I know where you're coming from, having shot and processed my own film and print images starting in 1970. I also understand what you're trying to do, but disagree with your approach on two points:
1) Use of the raw processor histogram to determine raw clipping.
2) Expecting the raw processor to understand that you want a specific area to be 100% clipped. Normally this is NOT the case.
For #1: The following link explains how you can set your camera to make its histogram accurately display raw clipping. It's called Universal White Balance (UniWB) and once you've established the proper in-camera settings you can save them to a "custom function" dial setting (C1, etc.). When set properly the camera's preview image will have an ugly green cast, but will correctly indicate highlight clipping. By using a custom function for these settings you can easily switch between normal camera preview mode and UniWB mode.
You can find camera specific UniWB information by doing a Google search on uniwb + camera model, for example uniwb D800.
For #2: Use the top-down approach for setting PV2012's Basic panel controls with your white clipped images:
1) Exposure: Set for natural looking 'midtones.'
2) Contrast: I find it easier to adjust after making all of the other settings, but rarely use more than ±25.
3) Highlights: Set negative to maximize the highlight detail against the backdrop, such as hair.
4) Shadows: Set positive to the same value as Highlights works well (EX- +20 with -20 Highlights).
5) Whites: This is where you reestablish the backdrop white clipping level that PV2012's autohighlight recovery removed. (Holding the ALT key down lets you see the clipping real-time.)
6) Blacks: Set negative to establish the desired black clipping level (Holding the ALT key down lets you see the clipping real-time.)
7) Clarity: For models a slightly negative -Clarity setting can help to bring out highlights in hair, and nicely softens the image while maintaining detail.
8) Vibrance & Saturation: Don't be afraid to use these together with "opposing" (+-, -+) settings to help correct specific colors that are over or under saturated.
We haven't even touched on the proper Camera Profile for this subject, which affects the overall appearance of the image.
Once you've established the proper Basic panel settings for a particular lighting setup, I suggest saving it as a Develop preset with all of the Basic panel settings and any other settings you made that deviate from your LR Develop default settings. You can then easily apply the Develop preset to images from a previous or future assignment.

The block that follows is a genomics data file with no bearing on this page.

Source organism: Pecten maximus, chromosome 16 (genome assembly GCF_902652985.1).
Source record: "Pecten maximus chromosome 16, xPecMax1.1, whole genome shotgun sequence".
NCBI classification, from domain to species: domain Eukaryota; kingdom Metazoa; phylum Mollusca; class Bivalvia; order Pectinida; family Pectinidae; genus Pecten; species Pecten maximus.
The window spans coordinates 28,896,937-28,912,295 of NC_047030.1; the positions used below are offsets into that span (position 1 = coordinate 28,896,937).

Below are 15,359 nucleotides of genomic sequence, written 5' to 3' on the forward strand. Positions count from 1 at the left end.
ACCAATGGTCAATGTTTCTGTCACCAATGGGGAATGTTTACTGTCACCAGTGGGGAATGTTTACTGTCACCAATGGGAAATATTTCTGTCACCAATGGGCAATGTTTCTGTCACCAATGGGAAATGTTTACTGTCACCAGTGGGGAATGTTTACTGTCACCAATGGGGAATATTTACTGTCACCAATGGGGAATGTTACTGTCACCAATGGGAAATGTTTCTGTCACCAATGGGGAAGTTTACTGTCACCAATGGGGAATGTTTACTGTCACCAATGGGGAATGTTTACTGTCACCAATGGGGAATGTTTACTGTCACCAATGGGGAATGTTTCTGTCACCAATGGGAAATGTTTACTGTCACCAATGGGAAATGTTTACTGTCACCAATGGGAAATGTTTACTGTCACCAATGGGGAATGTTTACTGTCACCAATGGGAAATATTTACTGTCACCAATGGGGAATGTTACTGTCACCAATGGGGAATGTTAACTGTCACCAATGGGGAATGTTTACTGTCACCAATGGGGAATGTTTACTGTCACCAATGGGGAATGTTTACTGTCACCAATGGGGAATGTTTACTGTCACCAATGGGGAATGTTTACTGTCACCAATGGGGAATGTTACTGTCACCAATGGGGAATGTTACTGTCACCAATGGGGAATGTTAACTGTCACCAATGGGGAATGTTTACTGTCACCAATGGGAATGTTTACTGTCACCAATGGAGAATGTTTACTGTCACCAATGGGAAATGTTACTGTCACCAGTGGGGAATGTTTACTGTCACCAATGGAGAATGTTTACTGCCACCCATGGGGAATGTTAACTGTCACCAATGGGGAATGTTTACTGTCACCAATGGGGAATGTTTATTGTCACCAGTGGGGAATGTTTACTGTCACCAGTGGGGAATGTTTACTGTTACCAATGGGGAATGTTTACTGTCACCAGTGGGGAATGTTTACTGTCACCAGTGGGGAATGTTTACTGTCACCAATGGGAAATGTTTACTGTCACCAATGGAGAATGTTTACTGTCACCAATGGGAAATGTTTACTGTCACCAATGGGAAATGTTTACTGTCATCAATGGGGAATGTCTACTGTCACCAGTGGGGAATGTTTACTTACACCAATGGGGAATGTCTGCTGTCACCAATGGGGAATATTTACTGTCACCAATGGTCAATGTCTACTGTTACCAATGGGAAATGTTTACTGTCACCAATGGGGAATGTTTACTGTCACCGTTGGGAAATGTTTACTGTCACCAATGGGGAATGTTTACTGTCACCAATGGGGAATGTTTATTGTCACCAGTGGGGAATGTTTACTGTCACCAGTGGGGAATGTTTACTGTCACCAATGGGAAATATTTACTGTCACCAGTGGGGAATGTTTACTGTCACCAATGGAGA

By using a custom function for these settings you can easily switch between normal camera preview mode and UniWB mode.
Thanks for the tip! (I haven't digested it all yet, but I get the idea of it...)
It looks like the download links are broken at the UniWB site, but can be easily corrected. Here's the link for the UniWB Chart:
Simply copy the portion of the URL from 'http://, which is the following for the UniWB Chart:
The simplest method is to use the file under UNIWB RAW FILES DOWNLOAD for your camera. For example the correct D800 the link is
It does work!
To my way of (twisted?) thinking there's merit in UNIWB for acheiving ETTR and hopefully minimising noise. It should also be a more effective approach to acheiving the 'correct' background on a copy shots straight out of camera. btw I could not get UNIWB7D.cr2 to download - (Chrome QuickTime plug in failed!) But DPreview has a link which produced the same usable file. But then there is also this 'quick' method http://photography-on-the.net/forum/showthread.php?t=485349 which got me to a workable UNIWB in a few seconds
The links are broken – Just copy the last part of the URL in your browser from http://______ as I outlined above. For the 7D the correct link is:
A Simpler Method To Create Your Camera UniWB Raw File
Set the camera's Color Space to Adobe RGB and Picture Style to Neutral. Shoot a uniform color wall or ceiling using a long manual exposure (1 sec. or more) and ISO 800 or higher so that the raw image is 100% clipped. With this image selected use your in-camera White Balance menu control to create a 'Custom' WB setting. Ignore any warnings that the custom WB may not be correct. You can then register these menu settings along with your normal shooting mode settings to a Camera User mode (C1, C2, C3). When you shoot an image with the newly created UniWB mode the picture preview should have a distinct green cast in the cameras LCD screen.
If the image does NOT have a green cast then your camera doesn't support custom WB with a clipped image. No problem! Follow the same process, but instead create a 100% Black clipped image. You can do this by shooting a raw image with the lens cap on in low light at your highest shutter speed, F16, ISO 100.
It sounds too simple to work, but it is the most accurate way to set your WB for uniform sensor response. You still have the camera's Picture Style tone curve applied, but by using the Neutral setting this is minimized and negligible. This will give you a much more accurate in-camera histogram and clipping indicator. I don't normally leave my cameras in the UniWB mode since it puts a greenish tint on the preview image. It's only used for critical work or shots with difficult lighting.
It is ideal for establishing light levels in a fixed studio lighting environment that uses multiple light sources. Take as many shots as required in UniWB mode to setup the lighting, ISO setting, and shooting aperture, and then you can revert back to normal camera preview mode.